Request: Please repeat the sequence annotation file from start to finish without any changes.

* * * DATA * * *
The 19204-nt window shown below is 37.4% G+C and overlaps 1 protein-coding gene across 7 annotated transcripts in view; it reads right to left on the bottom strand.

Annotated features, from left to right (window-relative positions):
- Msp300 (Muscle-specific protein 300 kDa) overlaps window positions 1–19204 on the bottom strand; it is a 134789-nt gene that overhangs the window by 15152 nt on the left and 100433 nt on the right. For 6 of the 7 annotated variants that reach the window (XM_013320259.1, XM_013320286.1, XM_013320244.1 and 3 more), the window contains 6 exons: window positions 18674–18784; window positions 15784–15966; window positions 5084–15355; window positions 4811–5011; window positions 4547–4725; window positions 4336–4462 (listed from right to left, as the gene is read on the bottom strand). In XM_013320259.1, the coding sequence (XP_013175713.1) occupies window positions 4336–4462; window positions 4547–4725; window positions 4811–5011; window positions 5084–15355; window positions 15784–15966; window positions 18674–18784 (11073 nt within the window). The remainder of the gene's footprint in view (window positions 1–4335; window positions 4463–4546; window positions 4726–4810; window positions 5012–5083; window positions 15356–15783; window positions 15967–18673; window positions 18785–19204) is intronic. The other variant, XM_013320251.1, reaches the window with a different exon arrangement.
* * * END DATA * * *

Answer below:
The 19204-nt window shown below is 37.4% G+C and overlaps 1 protein-coding gene across 7 annotated transcripts in view; it reads right to left on the bottom strand.

Annotated features, from left to right (window-relative positions):
- Msp300 (Muscle-specific protein 300 kDa) overlaps window positions 1–19204 on the bottom strand; it is a 134789-nt gene that overhangs the window by 15152 nt on the left and 100433 nt on the right. For 6 of the 7 annotated variants that reach the window (XM_013320259.1, XM_013320286.1, XM_013320244.1 and 3 more), the window contains 6 exons: window positions 18674–18784; window positions 15784–15966; window positions 5084–15355; window positions 4811–5011; window positions 4547–4725; window positions 4336–4462 (listed from right to left, as the gene is read on the bottom strand). In XM_013320259.1, the coding sequence (XP_013175713.1) occupies window positions 4336–4462; window positions 4547–4725; window positions 4811–5011; window positions 5084–15355; window positions 15784–15966; window positions 18674–18784 (11073 nt within the window). The remainder of the gene's footprint in view (window positions 1–4335; window positions 4463–4546; window positions 4726–4810; window positions 5012–5083; window positions 15356–15783; window positions 15967–18673; window positions 18785–19204) is intronic. The other variant, XM_013320251.1, reaches the window with a different exon arrangement.